Casey McCall and Dan Rydell are sports anchors and best friends. On "Sports Night," their nightly cable program, the two display their unique talent and skills in reporting up-to-the-minute... See full summary »
After having seen the pilot episode of Studio 60 on the Sunset Strip, I am left with a sudden sense of excitement for the series to begin. The show hits the gate hard as a veteran executive producer of a late night comedy show (Judd Hirsch) goes on a verbal assault on live television, a moment straight out of Network (which the news media quickly catches onto). The studio is in complete disarray only minutes after the show ends, especially since the network's new president (Amanda Peet) as only been on the job for one day. How can they repair the damage done? Why not call in the two men who made the show a hit (Matthew Perry and Bradley Whitford), and have since been fired two years prior. But things aren't going to be so easy to fix since there are execs just waiting to shred all three of them to pieces.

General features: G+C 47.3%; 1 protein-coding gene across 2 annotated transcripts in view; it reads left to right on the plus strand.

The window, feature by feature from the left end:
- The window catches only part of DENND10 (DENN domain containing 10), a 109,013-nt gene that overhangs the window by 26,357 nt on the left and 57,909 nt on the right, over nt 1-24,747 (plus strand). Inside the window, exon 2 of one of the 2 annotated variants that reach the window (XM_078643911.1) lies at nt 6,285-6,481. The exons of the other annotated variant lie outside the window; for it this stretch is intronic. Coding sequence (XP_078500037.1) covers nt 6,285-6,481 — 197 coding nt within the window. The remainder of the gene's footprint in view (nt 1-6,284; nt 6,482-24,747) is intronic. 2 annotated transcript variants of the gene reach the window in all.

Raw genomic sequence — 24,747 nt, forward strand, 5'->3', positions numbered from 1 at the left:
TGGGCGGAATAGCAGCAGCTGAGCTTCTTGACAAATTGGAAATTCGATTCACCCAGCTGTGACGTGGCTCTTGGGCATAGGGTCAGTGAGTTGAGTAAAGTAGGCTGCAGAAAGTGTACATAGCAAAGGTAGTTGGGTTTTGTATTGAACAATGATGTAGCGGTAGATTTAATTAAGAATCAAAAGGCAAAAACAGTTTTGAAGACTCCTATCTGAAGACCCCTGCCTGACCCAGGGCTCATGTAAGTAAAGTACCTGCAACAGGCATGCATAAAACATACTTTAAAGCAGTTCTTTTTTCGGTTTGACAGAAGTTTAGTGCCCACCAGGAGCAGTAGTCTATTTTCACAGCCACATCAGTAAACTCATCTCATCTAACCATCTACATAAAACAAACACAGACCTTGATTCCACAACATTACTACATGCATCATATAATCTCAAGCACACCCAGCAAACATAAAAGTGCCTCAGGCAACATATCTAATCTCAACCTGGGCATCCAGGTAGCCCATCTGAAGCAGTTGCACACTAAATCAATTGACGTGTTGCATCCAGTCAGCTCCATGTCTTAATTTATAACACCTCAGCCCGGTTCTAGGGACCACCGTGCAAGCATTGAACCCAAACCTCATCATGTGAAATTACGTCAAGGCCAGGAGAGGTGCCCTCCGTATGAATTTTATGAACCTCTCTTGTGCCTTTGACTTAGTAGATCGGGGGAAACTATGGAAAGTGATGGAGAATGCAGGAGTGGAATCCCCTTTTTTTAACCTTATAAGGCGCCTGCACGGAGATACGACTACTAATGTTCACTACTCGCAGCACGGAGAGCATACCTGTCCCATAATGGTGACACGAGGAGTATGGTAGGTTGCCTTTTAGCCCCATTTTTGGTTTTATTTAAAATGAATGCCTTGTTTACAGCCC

The show is pure Aaron Sorkin: it's witty, intelligent, and heart-felt about issues. It's also a blast to watch as a cast of incredibly talented actors and actresses work together to make Sorkin's words shine. But one thing Studio 60 isn't is a retread of either Sports Night or The West Wing. It's a completely different monster. This time, Sorkin's looking to dive deep into the worlds of Hollywood, Mass Media, and Big Business. With Perry and Whitford, we have televisions new odd couple, both incredibly funny both alone and together. Peet brings her A-game with her as she takes on her most ambitious part yet. And let's not forget some great contributions by D.L. Hughley, Timothy Busfield and Steven Webber. And this is coming straight from the pilot. Who knows where the show will go from here. But I know where I'm going to be on Monday nights.
168 of 184 people found this review helpful.
Was this review helpful to you?
| Report this